The Media Education Foundation produces documentary films that inspire critical thinking about the social, political, and cultural impact of mass media, and The Representation Project uses their documentaries on media to provide two separate eight-week courses for schools that help students “identify, critique, and analyze media messages and images that are targeted towards them” and “utilize their Social Emotional Learning skills” to communicate issues related to stereotypes.

Ultimate Civics have developed Activating My Democracy, a free American Civics unit for middle school and high school students after founder Dr. Riki Ott, while teaching at Occupy camps in 2011, realised people lacked the skills to actively engage in creating a functioning democracy.


According to Stanford University’s, an integrated training curriculum does not fully address the fact that the high school model “was designed over 100 years ago to create and manage a skilled workforce for the Industrial Revolution” and “is stuck in time – as segregated, myopic and inflexible as ever”.

Over the past few years, they have prototyped two new school designs based on self-directed (student driven) learning: an up-and-running public Design Tech High School which focuses on students solving real-world problems using design thinking, and up-and-coming Design School X, which is a “deep equity consciousness and design thinking” model designed on “belonging and becoming” for all students.

NEXT school in India agrees that our traditional system of education is in need of a much needed upgrade. NEXT is India’s first Big Picture school. Big Picture Learning was established in the USA in 1995 with the sole mission of putting students directly at the centre of their own learning. Today, there are over 65 Big Picture network schools in the USA and many more around the world.

Founded in 2002, Shikshanter is another school in India that focuses on learner-centred approaches to education, including social-emotional learning, co-existence with nature, and democratic participation.

The Alliance for Self-Directed Education (ASDE) explain that “this movement, away from coercive schooling and toward Self-Directed Education, has been inching along for decades. It has not yet taken flight because most people still don’t know about Self-Directed Education and the success of those who have taken this route”.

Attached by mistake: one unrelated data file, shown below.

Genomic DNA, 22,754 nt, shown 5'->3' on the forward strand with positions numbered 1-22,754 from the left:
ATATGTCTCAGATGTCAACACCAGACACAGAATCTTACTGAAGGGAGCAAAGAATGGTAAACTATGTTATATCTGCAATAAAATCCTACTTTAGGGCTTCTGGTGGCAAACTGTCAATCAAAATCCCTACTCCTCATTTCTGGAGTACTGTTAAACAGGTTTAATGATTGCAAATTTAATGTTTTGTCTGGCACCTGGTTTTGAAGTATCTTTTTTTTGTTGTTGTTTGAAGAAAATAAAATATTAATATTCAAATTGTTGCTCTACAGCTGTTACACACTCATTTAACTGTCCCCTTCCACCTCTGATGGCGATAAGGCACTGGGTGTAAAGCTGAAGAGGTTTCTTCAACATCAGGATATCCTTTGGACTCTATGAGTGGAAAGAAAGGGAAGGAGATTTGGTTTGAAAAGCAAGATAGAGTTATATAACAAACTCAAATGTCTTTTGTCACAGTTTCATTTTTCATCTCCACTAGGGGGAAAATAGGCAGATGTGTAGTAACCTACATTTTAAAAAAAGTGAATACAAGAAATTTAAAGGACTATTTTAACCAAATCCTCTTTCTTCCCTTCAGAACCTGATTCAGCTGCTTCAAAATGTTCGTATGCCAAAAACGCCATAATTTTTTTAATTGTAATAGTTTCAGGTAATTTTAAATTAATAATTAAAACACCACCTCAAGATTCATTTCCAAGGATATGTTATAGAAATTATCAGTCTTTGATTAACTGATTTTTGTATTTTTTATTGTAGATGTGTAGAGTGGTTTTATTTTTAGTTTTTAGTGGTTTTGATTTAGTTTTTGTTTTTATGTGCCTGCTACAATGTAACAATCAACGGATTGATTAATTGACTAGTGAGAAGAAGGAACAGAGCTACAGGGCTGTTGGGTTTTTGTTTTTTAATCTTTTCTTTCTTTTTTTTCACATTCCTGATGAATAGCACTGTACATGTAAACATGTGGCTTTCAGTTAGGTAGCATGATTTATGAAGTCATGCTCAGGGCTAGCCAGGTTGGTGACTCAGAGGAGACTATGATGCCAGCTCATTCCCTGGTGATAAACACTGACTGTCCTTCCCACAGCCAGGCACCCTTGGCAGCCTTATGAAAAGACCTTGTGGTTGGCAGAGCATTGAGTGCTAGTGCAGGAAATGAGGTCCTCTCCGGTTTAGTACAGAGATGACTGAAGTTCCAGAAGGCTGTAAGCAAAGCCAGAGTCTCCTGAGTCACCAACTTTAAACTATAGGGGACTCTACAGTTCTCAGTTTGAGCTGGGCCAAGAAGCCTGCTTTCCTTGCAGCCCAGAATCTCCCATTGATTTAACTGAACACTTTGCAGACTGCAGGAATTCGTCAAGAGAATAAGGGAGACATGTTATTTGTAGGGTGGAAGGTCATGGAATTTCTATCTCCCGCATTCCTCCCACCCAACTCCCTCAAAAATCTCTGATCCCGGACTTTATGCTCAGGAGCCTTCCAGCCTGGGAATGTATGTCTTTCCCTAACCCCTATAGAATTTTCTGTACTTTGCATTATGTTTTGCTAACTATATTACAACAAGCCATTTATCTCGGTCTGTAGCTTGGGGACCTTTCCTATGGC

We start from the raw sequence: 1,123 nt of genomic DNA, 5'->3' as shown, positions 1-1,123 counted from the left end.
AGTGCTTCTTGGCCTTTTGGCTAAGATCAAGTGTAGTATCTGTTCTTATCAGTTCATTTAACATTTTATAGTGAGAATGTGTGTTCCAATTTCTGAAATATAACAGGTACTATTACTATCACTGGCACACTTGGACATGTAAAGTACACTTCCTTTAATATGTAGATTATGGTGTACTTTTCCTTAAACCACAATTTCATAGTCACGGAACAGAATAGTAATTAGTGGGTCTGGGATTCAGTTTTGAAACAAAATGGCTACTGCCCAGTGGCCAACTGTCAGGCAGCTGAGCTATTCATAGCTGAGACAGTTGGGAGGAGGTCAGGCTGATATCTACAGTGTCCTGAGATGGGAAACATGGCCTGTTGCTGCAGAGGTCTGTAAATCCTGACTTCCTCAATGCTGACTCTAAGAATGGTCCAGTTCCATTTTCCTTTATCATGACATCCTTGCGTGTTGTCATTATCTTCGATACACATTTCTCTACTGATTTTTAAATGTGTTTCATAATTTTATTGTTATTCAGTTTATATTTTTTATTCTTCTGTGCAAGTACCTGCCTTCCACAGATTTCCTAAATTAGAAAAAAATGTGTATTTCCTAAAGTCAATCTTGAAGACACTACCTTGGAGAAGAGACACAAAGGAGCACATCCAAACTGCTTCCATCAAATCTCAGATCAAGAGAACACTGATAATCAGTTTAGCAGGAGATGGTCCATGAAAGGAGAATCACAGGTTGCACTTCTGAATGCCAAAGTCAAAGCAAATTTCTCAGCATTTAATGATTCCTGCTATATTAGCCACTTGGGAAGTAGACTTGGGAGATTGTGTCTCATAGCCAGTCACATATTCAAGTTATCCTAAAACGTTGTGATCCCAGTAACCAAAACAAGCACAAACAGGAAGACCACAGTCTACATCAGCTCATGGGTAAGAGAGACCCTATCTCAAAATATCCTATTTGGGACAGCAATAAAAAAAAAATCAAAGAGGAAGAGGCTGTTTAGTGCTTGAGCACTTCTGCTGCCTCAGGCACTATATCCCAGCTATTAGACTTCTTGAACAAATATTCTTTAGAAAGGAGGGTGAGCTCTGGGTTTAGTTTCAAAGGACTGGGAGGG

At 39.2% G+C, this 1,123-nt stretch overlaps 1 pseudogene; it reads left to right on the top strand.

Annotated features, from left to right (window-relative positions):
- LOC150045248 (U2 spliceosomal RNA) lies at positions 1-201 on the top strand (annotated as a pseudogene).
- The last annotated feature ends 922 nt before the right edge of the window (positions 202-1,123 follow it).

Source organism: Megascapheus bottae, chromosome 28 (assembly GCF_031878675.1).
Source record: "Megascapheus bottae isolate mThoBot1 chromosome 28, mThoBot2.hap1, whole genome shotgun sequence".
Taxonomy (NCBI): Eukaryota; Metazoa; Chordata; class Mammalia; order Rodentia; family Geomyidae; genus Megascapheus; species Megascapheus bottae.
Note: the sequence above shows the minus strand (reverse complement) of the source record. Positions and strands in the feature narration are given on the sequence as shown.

The University of Michigan Sustainable Food Systems Initiative engages “students, faculty and communities at local and global levels”; for example, in 2017, Frances Moore Lappé of Small Planet Institute, which seeks “to identify core, often unspoken, assumptions” because “human beings see the world through culturally defined filters” or “mental maps” that take our planet “in directions that none of us individually would ever choose”, delivered a talk about the solutions to the crisis of world hunger to students, faculty and the community.

Zoe Weil, founder of the Institute for Humane Education (IHE), explains in her 2011 Tedx talk how “there is actually just one system that we just need to tweak a little bit, and if we do that, we can solve every problem in the world; and that key system is schooling”.

Today, IHE are attempting to bridge the gap between an integrated training curriculum, new schools and the growing popularity of self-directed online learning. Teachers can learn online how to integrate IHE’s Solutionary Program into their classrooms, and IHE also provide accredited graduate programmes in affiliation with Valparaiso and Saybrook universities that accelerate and deepen people’s critical thinking, humane education and change-making skills.

A 2013 report by the European Commission about “the mainstreaming of ICT-enabled innovation for learning in Europe and beyond”, concludes that there is “increasing frustration and puzzlement as to why education has not really changed in any significant way despite the rapid advances in technology” and calls for an ecological approach to education.


In 2017, 147 schools across 15 countries started piloting Think Equal, a new international social-emotional learning curriculum that develops not only critical thinking skills, but also empathy, appreciation and celebration of diversity with a vision to ending discrimination and violence, while Teaching Tolerance provide educators with resources that emphasise anti-discrimination, anti-bias and help schools educate children to be active participants in a diverse democracy.

In collaboration with Stanford University’s, Project Wayfinder encourages students to explore world-awareness, self-awareness, and focus on purposeful action through their toolkit for educators, and The Future Project turns schools into “vibrant, engaging places” where every student can learn how to “imagine and build a future of their choosing” with skills that “bring their dreams for self, school, and society to life”.